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Boeing, Northrop team up on spaceship

The Boeing Co. and Northrop Grumman Corp. will form a partnership to compete for the contract to build NASA’s next manned spaceship.
An artist’s conception shows an enhanced Crew Exploration Vehicle capable of traveling to Mars or beyond.
An artist’s conception shows an enhanced Crew Exploration Vehicle capable of traveling to Mars or beyond.The Boeing Co.
/ Source: Reuters

Two aerospace giants, the Boeing Co. and Northrop Grumman Corp., said Tuesday they will form a partnership to compete for the contract to build NASA’s next manned spaceship.

NASA will award two development contracts next year, potentially worth billions of dollars, for the spacecraft that will replace the space shuttle for carrying astronauts to and from space.

One of those two contractors will then be chosen in 2008 to build and test the Crew Exploration Vehicle, a cornerstone of the plan President Bush announced in January to build settlements on the moon.

The Northrop and Boeing pairing reduces the competition for those contracts, with only one other major player, Lockheed Martin Corp., left in the field.

The biggest surprise in the announcement was that Boeing would take a back seat to Northrop in the first phase of development, with Northrop serving as prime contractor and Boeing a subcontractor.

By virtue of its acquisitions, Boeing has more experience building piloted spaceships than any other company, having developed the Apollo and shuttle spacecrafts and much of the U.S. portion of the International Space Station.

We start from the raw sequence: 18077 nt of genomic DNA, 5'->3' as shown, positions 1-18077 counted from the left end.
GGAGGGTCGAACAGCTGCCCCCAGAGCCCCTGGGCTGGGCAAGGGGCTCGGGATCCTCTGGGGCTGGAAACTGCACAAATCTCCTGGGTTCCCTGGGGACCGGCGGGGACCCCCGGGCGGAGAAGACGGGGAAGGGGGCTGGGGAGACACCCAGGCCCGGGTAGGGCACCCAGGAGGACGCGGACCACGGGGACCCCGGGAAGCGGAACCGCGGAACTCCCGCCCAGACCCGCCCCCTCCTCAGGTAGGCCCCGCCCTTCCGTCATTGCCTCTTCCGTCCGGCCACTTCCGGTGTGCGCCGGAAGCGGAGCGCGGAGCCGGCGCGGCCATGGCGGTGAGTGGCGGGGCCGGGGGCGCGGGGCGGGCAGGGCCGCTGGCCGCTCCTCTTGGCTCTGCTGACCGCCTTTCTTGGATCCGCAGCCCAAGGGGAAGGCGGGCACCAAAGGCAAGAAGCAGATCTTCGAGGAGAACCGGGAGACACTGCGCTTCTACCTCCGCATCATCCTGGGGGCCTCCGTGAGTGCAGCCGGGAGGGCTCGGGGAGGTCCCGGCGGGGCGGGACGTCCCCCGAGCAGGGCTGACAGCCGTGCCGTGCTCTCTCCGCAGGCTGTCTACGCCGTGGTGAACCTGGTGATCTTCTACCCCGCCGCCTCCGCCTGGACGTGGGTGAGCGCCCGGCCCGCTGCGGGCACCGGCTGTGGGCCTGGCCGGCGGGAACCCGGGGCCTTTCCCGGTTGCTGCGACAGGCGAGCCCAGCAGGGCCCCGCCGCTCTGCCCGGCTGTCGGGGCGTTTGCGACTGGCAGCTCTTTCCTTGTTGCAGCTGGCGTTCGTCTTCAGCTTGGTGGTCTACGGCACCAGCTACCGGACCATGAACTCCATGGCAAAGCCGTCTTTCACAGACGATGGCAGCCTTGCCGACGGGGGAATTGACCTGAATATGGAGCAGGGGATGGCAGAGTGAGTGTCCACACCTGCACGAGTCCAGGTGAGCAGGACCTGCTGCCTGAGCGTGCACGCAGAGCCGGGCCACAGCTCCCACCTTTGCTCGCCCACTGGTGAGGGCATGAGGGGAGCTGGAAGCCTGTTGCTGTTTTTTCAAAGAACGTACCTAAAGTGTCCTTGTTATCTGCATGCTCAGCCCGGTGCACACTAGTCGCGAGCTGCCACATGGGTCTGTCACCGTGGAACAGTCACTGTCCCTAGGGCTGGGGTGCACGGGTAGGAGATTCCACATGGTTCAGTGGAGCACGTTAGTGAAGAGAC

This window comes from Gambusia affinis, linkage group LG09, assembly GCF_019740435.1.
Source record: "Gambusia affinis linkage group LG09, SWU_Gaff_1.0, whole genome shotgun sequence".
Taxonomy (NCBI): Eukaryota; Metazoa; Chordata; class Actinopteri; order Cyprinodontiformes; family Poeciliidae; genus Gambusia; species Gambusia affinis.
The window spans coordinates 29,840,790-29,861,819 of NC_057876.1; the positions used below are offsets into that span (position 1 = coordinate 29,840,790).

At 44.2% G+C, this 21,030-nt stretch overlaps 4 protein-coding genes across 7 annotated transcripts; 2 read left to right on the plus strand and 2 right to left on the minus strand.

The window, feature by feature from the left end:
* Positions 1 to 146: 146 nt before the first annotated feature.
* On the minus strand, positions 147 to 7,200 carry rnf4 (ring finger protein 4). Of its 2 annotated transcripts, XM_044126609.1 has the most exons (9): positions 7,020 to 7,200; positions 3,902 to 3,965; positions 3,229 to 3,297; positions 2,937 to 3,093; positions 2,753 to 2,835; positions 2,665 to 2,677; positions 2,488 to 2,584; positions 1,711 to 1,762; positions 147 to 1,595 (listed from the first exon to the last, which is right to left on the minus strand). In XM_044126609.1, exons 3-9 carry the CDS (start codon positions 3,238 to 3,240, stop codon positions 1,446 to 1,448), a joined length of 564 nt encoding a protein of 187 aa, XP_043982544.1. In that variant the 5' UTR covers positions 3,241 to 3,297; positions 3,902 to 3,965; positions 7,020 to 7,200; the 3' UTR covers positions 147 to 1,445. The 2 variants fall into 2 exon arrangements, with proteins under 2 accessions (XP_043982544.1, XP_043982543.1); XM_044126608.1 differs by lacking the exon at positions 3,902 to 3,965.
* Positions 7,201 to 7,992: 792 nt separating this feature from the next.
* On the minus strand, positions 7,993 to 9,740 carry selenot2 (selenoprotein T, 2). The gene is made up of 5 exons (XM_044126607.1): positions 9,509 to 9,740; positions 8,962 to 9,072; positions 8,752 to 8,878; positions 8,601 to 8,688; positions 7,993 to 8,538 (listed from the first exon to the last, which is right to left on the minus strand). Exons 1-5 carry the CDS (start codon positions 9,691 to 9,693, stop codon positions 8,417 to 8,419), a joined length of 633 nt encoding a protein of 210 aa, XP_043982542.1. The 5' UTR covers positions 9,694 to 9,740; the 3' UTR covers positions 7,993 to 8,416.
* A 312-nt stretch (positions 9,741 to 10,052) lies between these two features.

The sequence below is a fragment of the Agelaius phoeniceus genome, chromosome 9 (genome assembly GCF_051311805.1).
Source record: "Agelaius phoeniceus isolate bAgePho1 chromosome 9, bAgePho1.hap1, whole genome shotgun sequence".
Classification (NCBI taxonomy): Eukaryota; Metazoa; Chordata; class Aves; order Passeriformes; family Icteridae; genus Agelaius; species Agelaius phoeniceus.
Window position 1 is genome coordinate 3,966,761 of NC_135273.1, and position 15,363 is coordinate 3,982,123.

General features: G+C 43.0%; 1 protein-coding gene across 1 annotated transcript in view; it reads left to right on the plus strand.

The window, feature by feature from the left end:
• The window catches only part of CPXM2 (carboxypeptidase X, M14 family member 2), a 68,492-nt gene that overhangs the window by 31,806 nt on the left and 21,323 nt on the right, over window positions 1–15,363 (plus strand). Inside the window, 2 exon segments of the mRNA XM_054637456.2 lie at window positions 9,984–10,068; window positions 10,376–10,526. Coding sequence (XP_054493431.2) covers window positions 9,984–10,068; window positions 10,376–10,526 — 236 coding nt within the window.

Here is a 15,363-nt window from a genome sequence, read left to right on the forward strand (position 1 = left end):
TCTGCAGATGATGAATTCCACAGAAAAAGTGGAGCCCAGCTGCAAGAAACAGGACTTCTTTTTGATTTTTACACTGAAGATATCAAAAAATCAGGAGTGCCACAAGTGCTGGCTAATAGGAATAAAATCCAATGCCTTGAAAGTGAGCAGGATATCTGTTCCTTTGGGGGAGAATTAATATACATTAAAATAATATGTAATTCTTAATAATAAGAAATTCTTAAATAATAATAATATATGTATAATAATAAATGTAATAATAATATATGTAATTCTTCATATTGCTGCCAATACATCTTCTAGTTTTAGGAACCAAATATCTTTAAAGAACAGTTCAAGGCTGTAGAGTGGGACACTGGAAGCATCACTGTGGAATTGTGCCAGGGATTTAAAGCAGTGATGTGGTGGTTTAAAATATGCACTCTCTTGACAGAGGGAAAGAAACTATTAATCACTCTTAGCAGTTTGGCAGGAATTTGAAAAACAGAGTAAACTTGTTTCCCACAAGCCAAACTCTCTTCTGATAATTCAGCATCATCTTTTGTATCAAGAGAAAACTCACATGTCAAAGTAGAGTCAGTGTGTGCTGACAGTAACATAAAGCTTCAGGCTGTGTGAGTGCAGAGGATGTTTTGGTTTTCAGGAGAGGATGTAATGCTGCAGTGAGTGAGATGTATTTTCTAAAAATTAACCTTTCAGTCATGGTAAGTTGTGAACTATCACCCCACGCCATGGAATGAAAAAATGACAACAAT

Boeing’s focus on returning the space shuttle to flight and completing construction of the space station was the driver in the company’s decision to hand the reins to Northrop, Chuck Allen, Boeing’s vice president for space exploration systems, told reporters in a teleconference.

NASA’s shuttle fleet has been grounded since the February 2003 disintegration of Columbia over Texas, which killed all seven astronauts on board.

“We could not detract from our ability to execute those ongoing, very, very important programs,” Allen said.

Allen said such partnerships are likely to be key in developing the vast network of spaceflight hardware needed for NASA’s mission, which could include lunar landers, moon habitats and fueling depots between Earth and moon.

“It’s going to take a whole lot more capability than resides in any one corporate or government entity. We are truly all going to have to work together to create a system integration capability which far exceeds anything anybody has ever tried to do,” he said.